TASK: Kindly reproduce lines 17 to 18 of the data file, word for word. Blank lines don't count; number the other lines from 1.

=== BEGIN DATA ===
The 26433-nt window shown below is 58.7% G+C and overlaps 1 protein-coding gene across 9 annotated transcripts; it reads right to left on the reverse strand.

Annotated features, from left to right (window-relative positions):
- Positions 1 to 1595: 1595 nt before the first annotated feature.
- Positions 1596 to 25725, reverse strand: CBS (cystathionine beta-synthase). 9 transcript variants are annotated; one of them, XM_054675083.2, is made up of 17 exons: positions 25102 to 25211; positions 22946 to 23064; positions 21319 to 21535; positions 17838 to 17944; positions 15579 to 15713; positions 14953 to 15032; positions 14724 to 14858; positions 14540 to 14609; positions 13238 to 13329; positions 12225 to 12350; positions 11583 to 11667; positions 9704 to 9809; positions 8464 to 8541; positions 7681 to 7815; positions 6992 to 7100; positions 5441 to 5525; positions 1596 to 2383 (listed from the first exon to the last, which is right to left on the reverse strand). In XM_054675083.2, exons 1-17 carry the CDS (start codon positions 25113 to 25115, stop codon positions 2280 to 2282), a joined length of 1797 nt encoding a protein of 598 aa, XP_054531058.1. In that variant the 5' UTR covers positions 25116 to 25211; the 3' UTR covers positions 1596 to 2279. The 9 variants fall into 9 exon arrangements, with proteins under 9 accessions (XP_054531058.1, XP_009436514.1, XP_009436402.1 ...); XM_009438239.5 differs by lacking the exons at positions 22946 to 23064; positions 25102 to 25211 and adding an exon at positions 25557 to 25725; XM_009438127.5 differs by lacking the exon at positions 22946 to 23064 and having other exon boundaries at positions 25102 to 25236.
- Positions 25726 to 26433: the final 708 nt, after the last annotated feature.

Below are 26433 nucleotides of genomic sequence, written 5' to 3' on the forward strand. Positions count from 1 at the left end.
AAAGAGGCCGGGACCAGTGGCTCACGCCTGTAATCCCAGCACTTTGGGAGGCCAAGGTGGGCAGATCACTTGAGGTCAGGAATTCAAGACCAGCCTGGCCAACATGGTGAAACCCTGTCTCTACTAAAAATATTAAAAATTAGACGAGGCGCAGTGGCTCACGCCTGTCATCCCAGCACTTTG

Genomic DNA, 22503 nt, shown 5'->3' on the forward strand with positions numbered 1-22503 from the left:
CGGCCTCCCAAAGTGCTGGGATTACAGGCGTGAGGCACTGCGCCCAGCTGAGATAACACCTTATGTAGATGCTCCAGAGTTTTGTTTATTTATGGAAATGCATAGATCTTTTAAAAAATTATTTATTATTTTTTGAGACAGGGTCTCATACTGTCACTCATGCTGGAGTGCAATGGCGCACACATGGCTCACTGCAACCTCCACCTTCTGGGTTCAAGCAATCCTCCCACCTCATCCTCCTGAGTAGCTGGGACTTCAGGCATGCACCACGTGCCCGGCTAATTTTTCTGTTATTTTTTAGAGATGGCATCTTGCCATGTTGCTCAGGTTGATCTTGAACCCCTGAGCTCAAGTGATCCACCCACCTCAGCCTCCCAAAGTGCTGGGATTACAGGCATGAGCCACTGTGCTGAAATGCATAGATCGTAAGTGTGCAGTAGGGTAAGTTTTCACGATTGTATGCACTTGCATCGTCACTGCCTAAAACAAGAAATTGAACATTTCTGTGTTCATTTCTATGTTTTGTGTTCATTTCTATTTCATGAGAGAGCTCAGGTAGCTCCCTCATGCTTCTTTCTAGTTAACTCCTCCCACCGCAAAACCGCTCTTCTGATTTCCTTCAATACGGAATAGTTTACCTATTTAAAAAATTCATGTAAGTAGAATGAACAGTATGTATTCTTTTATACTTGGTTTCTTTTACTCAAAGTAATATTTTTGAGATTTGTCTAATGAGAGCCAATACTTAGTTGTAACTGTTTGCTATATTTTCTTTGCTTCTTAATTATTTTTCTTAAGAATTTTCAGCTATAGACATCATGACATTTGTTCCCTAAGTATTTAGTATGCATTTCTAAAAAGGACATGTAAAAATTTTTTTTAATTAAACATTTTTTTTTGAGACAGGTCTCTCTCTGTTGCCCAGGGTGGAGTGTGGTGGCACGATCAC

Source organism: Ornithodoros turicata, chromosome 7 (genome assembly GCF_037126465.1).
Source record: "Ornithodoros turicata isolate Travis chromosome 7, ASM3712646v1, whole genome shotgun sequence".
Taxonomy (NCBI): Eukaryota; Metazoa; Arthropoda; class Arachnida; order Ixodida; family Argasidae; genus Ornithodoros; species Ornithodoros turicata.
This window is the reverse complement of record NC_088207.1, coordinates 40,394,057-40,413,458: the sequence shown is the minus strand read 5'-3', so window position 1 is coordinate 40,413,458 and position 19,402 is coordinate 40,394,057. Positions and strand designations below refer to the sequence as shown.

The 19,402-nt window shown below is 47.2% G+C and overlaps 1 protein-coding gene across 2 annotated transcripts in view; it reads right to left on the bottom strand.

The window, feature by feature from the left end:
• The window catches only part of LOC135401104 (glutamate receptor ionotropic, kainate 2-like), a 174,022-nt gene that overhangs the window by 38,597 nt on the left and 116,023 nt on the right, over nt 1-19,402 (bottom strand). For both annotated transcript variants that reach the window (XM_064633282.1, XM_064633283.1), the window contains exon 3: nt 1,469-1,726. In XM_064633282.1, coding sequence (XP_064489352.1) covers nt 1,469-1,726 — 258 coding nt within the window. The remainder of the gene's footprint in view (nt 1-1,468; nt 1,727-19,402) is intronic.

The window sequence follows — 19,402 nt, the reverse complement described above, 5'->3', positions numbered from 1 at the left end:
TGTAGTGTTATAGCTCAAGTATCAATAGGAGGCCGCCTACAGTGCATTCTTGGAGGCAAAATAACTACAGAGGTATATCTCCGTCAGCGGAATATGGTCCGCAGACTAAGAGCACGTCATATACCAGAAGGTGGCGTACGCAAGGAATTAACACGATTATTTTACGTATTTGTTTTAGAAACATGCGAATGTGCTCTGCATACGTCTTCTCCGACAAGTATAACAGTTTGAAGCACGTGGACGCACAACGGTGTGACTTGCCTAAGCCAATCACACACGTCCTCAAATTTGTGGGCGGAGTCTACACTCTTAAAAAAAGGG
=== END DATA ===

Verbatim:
The window sequence follows — 19,402 nt, the reverse complement described above, 5'->3', positions numbered from 1 at the left end:
TGTAGTGTTATAGCTCAAGTATCAATAGGAGGCCGCCTACAGTGCATTCTTGGAGGCAAAATAACTACAGAGGTATATCTCCGTCAGCGGAATATGGTCCGCAGACTAAGAGCACGTCATATACCAGAAGGTGGCGTACGCAAGGAATTAACACGATTATTTTACGTATTTGTTTTAGAAACATGCGAATGTGCTCTGCATACGTCTTCTCCGACAAGTATAACAGTTTGAAGCACGTGGACGCACAACGGTGTGACTTGCCTAAGCCAATCACACACGTCCTCAAATTTGTGGGCGGAGTCTACACTCTTAAAAAAAGGG